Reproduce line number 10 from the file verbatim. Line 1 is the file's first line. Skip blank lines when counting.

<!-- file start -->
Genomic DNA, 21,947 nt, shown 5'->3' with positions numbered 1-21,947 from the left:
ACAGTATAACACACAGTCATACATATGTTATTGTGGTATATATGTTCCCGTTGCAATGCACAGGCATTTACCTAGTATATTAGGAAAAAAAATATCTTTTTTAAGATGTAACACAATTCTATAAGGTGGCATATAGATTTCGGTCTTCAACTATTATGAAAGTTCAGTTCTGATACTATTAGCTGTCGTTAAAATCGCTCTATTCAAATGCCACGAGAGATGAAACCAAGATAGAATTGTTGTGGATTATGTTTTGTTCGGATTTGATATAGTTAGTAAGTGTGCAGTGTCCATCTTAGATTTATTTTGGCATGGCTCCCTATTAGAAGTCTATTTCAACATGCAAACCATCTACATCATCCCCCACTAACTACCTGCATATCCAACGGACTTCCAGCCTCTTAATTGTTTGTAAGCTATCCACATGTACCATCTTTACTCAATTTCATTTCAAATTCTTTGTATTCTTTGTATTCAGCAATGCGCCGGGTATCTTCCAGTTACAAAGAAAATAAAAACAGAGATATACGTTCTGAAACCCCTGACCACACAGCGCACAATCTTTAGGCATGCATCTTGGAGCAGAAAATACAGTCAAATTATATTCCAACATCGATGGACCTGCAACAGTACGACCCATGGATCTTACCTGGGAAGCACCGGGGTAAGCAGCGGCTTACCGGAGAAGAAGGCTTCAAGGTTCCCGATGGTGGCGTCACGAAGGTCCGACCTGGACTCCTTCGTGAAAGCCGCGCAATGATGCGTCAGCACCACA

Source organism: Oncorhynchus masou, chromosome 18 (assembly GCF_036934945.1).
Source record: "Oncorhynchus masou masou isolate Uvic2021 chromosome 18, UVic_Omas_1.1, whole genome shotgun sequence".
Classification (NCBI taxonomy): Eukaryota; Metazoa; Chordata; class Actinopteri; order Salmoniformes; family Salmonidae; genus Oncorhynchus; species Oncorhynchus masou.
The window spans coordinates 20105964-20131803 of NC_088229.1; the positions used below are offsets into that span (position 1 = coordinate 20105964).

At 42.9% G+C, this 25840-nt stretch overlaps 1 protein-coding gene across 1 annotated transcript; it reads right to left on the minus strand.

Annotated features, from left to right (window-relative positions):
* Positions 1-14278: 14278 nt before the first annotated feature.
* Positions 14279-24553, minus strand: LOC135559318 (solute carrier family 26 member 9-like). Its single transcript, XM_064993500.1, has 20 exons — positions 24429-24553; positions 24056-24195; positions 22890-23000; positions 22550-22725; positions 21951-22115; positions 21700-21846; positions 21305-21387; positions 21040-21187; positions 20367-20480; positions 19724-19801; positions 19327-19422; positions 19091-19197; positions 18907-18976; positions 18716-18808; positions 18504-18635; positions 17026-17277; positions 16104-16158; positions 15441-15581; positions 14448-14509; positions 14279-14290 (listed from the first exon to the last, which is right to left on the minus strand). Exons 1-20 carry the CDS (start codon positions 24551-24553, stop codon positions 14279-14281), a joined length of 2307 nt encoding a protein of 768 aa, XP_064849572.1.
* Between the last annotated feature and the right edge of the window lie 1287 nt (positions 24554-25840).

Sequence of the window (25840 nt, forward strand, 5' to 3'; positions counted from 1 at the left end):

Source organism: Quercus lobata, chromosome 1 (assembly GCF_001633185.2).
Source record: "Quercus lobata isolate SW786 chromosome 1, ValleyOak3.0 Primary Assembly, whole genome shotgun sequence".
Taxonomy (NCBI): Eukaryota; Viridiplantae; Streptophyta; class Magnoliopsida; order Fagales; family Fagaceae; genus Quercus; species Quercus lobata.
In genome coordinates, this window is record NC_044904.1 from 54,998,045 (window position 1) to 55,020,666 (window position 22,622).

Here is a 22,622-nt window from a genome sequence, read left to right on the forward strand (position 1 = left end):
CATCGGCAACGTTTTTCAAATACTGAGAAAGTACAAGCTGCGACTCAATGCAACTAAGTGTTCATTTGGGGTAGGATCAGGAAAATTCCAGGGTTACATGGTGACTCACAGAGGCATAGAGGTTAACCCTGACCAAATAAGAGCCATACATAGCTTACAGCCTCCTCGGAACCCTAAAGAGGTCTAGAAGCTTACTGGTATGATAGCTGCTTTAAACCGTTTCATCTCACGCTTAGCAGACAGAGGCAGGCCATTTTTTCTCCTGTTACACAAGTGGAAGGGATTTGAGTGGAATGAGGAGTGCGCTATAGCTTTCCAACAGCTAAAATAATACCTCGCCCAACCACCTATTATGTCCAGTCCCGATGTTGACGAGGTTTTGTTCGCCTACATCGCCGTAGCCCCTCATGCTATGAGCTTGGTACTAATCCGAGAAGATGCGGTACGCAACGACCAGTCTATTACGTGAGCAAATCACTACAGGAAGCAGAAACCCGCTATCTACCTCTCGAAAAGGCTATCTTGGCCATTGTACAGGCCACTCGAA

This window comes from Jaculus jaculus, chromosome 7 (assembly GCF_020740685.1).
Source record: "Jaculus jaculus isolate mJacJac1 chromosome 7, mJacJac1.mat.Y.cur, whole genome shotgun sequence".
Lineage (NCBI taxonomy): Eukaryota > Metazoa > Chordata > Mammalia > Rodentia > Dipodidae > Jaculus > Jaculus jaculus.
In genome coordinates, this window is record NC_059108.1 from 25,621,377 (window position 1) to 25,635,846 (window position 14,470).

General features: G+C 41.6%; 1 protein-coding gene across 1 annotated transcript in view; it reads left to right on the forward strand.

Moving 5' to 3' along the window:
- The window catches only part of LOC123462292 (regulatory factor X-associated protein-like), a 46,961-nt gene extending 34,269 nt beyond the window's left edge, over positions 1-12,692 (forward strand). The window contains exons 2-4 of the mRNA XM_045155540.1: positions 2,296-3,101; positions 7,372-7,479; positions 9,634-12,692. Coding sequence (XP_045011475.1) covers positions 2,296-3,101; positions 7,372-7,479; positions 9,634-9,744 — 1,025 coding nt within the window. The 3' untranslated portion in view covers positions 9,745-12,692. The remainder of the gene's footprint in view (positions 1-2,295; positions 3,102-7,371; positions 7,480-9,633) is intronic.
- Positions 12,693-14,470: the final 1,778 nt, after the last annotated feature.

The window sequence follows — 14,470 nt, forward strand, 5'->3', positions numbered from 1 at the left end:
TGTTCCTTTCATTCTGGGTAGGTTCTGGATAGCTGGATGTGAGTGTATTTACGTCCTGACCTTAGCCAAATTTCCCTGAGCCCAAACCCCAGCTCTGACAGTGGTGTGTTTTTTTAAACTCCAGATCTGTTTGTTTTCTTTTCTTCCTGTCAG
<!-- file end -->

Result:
* Positions 14279-24553, minus strand: LOC135559318 (solute carrier family 26 member 9-like). Its single transcript, XM_064993500.1, has 20 exons — positions 24429-24553; positions 24056-24195; positions 22890-23000; positions 22550-22725; positions 21951-22115; positions 21700-21846; positions 21305-21387; positions 21040-21187; positions 20367-20480; positions 19724-19801; positions 19327-19422; positions 19091-19197; positions 18907-18976; positions 18716-18808; positions 18504-18635; positions 17026-17277; positions 16104-16158; positions 15441-15581; positions 14448-14509; positions 14279-14290 (listed from the first exon to the last, which is right to left on the minus strand). Exons 1-20 carry the CDS (start codon positions 24551-24553, stop codon positions 14279-14281), a joined length of 2307 nt encoding a protein of 768 aa, XP_064849572.1.